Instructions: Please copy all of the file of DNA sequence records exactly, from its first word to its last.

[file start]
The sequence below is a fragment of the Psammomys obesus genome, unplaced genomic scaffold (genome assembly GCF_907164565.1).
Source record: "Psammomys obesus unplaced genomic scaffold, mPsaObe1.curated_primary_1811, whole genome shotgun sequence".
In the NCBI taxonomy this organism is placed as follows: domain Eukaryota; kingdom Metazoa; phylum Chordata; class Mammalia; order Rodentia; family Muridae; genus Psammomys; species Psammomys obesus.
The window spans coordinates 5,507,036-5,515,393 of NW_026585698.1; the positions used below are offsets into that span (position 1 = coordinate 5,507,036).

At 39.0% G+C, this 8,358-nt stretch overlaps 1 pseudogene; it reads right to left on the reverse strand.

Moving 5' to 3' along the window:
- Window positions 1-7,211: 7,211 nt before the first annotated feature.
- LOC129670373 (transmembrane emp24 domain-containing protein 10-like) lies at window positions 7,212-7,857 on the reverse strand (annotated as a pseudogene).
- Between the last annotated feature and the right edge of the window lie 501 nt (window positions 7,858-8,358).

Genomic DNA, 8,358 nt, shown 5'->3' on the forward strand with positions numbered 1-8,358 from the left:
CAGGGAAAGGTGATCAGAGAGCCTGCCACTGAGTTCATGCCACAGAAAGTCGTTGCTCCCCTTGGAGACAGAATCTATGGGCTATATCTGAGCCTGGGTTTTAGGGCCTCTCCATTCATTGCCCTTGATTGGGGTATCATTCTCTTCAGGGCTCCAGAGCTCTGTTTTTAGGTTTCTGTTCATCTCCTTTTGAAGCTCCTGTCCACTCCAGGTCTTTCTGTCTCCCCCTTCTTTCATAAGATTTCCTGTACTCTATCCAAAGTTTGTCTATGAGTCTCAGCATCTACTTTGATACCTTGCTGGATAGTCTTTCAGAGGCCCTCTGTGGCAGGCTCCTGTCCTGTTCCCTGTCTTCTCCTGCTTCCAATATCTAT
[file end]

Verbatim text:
The sequence below is a fragment of the Psammomys obesus genome, unplaced genomic scaffold (genome assembly GCF_907164565.1).
Source record: "Psammomys obesus unplaced genomic scaffold, mPsaObe1.curated_primary_1811, whole genome shotgun sequence".
In the NCBI taxonomy this organism is placed as follows: domain Eukaryota; kingdom Metazoa; phylum Chordata; class Mammalia; order Rodentia; family Muridae; genus Psammomys; species Psammomys obesus.
The window spans coordinates 5,507,036-5,515,393 of NW_026585698.1; the positions used below are offsets into that span (position 1 = coordinate 5,507,036).

At 39.0% G+C, this 8,358-nt stretch overlaps 1 pseudogene; it reads right to left on the reverse strand.

Moving 5' to 3' along the window:
- Window positions 1-7,211: 7,211 nt before the first annotated feature.
- LOC129670373 (transmembrane emp24 domain-containing protein 10-like) lies at window positions 7,212-7,857 on the reverse strand (annotated as a pseudogene).
- Between the last annotated feature and the right edge of the window lie 501 nt (window positions 7,858-8,358).

Genomic DNA, 8,358 nt, shown 5'->3' on the forward strand with positions numbered 1-8,358 from the left:
CAGGGAAAGGTGATCAGAGAGCCTGCCACTGAGTTCATGCCACAGAAAGTCGTTGCTCCCCTTGGAGACAGAATCTATGGGCTATATCTGAGCCTGGGTTTTAGGGCCTCTCCATTCATTGCCCTTGATTGGGGTATCATTCTCTTCAGGGCTCCAGAGCTCTGTTTTTAGGTTTCTGTTCATCTCCTTTTGAAGCTCCTGTCCACTCCAGGTCTTTCTGTCTCCCCCTTCTTTCATAAGATTTCCTGTACTCTATCCAAAGTTTGTCTATGAGTCTCAGCATCTACTTTGATACCTTGCTGGATAGTCTTTCAGAGGCCCTCTGTGGCAGGCTCCTGTCCTGTTCCCTGTCTTCTCCTGCTTCCAATATCTAT